Wednesday, April 14, 2010

Closing Achievement Gap Conference 4/22/10

I've been invited to do a workshop at the Closing the Achievement Gap Conference that will be held at the University of Iowa next Thursday, 4/22

I was browsing the agenda and saw that Greg Darnieder, Special Assistant to the Secretary on College Access, US Dept of Education, will be doing a keynote. Small world. I first met Greg in 1975 when he became the leader of the tutoring/program at LaSalle Street Church in Chicago.

For a few years Greg was an active part of a network of leaders that included people from the 4th Presbyterian Church tutoring program, the program I led at Montgomery Ward, and a couple of programs hosted by Continental Bank and Quaker Oats Company. Then about 1980, Greg took his program in a different direction, focus more on in school support and formal learning activities than on building bridges connecting volunteers with inner city youth.

We've run into each other off and on, and Greg has had held a number of positions with growing influence in public education in the years since we first met. It's funny how this conference brings us back together once again.

Another reason I'm happy to be attending is that one of our alumni, Jabar Norman, is attending the University of Iowa. I just sent him a note on Facebook saying I'd be there and hope he attends the conference.

This illustrates who Cabrini Connections and the Tutor/Mentor Connection differ in purpose and strategy from public education. We're trying to connect kids with adults who help those kids grow up. To do that we need safe places where we can host the connections between kids and volunteers. That's our space at 800 W. Huron in Chicago. It costs us more than $70,000 a year for rent, utilities and insurance alone. That money has to come from donors.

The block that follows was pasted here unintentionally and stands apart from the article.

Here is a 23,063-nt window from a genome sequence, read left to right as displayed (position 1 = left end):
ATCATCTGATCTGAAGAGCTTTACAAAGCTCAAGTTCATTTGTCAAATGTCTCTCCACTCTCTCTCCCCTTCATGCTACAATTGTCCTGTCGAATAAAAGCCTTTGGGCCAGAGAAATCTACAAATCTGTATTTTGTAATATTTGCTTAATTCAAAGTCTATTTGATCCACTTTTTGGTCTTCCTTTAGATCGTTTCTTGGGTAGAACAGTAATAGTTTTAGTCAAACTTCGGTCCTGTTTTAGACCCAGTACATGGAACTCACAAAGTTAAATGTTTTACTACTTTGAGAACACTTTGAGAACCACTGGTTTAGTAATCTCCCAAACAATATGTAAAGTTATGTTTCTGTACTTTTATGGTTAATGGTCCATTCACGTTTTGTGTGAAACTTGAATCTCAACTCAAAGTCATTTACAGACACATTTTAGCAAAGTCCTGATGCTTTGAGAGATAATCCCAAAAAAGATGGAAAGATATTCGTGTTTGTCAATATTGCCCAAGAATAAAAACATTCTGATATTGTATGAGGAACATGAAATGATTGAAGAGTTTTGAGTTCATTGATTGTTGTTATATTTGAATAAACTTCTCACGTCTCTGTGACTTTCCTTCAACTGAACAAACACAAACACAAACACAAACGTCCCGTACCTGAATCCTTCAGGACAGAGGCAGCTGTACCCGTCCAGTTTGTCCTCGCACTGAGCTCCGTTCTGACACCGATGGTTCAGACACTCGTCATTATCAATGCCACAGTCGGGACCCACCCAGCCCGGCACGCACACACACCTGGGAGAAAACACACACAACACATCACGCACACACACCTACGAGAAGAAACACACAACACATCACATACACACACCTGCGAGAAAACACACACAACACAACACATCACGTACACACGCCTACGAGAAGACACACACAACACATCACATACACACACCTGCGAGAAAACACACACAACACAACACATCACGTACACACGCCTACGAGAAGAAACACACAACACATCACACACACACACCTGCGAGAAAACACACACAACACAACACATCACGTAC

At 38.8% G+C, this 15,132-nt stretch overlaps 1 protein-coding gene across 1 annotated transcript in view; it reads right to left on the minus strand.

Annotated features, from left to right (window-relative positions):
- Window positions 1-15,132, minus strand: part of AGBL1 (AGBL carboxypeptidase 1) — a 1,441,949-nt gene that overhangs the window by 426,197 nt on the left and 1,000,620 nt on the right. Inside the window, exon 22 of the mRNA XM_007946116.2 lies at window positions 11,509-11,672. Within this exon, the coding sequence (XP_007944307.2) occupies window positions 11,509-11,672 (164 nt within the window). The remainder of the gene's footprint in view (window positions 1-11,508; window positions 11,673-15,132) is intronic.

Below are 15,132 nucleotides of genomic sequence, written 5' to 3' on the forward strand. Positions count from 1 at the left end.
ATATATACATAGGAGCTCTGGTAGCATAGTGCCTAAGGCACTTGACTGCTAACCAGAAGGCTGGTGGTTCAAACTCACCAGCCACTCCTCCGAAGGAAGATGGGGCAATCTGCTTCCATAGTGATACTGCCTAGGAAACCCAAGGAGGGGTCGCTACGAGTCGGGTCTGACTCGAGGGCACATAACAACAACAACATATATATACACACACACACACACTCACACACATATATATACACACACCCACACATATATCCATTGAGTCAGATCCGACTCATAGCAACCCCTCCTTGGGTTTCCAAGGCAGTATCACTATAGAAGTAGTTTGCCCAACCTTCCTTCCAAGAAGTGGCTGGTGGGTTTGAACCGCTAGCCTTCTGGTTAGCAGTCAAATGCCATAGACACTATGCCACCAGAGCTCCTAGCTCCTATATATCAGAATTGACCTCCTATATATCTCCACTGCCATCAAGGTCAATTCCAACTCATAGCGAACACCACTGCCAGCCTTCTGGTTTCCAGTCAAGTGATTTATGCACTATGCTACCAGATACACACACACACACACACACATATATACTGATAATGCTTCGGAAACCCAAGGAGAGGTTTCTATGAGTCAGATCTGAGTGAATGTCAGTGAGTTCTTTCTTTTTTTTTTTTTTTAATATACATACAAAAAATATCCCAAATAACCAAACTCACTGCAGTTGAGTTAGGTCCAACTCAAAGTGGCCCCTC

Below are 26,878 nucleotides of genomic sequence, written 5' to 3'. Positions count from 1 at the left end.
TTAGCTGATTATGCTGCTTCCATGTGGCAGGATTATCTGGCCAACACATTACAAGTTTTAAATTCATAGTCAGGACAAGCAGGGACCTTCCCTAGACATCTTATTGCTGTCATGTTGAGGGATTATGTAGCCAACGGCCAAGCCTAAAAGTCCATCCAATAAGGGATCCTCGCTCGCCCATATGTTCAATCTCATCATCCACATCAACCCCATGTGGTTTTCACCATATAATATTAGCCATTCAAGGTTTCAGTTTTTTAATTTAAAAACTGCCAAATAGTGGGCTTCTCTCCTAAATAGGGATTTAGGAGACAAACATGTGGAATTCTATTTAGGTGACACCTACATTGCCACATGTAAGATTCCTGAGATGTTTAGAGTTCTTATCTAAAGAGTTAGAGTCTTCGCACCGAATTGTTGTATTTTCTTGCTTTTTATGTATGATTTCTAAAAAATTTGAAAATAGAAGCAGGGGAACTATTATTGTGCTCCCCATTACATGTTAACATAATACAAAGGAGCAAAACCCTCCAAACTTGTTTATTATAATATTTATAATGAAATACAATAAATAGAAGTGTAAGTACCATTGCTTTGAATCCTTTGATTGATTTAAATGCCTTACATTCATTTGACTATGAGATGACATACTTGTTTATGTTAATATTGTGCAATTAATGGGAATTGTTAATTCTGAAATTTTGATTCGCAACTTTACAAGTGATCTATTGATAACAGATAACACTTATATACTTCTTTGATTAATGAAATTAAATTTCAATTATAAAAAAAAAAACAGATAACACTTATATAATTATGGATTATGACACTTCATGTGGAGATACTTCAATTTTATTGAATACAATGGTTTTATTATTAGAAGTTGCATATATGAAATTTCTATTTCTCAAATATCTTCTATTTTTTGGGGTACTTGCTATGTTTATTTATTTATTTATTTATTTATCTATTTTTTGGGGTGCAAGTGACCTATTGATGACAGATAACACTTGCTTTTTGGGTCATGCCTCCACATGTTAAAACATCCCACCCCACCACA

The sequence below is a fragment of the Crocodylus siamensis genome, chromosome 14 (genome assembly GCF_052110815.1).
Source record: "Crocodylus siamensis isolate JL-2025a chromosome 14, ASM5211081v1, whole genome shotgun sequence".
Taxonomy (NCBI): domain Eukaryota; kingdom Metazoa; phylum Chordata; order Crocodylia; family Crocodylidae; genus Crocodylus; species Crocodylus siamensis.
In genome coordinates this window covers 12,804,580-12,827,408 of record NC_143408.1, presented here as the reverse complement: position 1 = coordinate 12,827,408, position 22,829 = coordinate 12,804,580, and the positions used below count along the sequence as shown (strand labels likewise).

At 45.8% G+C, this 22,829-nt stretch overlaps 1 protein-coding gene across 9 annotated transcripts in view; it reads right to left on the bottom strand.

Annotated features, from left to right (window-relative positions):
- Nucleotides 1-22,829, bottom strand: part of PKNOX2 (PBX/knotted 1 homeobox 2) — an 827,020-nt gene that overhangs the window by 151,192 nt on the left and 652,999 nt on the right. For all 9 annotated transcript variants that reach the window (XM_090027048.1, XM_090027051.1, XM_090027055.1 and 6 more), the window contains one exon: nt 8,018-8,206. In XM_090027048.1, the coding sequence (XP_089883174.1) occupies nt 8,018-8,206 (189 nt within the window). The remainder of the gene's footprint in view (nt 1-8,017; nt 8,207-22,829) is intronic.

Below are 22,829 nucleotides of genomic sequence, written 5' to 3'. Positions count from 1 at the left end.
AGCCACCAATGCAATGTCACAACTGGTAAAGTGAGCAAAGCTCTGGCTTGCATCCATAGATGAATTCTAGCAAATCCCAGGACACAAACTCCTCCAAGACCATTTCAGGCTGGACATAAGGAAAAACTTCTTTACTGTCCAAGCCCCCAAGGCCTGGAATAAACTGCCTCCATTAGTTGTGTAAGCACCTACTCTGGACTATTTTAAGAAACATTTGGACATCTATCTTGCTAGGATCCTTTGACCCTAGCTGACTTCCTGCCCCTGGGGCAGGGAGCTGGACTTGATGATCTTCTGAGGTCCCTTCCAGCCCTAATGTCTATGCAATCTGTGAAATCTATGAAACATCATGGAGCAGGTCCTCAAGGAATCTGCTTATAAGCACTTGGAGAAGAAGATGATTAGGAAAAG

Yet, without the space we can't maintain the connections. Jabar started with us when he was in 7th or 8th grade. He had the same tutor for several years and that volunteer is now with GE in Minneapolis. We're all three still connected because of the way we're using the Internet to connect people and ideas. Jabar's sends us a generous donation every year to help keep the program going.

Thus, the connections that get started in one year keep on giving benefit to this community and its members many years into the future.

How many schools, or teachers, stay connected to kids the way we're trying to stay connected to our teens and volunteers? How many schools have teachers who model workplace careers different than teaching? If we want kids to aspire to be engineers, lawyers, technology managers, etc. we need to expose them to people who do that work, and have a passion for it. Cabrini Connections does that by recruiting volunteers from diverse workplace backgrounds.

Schools don't do this very consistently. Even if it's part of their strategy, it's difficult for people with full time jobs to make weekly commitments to visit a school during the school day and build a relationship with kids. Maybe they can do that once a year. Not three or four times a month. We can do that because we operate in hours when people are leaving work, when the volunteers are available. Most schools don't do this.

If making one program like Cabrini Connections available in one neighborhood to 80 teens is valuable, then what do cities need to do to make programs like this available in many neighborhoods to 30 or 40 thousand k-12 youth?

This is what I'll be talking about next week. It's what I write about on this blog.

If you're asking the same question, I hope you'll begin to use the T/MC as a resource, and help us find the money to keep us in business, and in Chicago.

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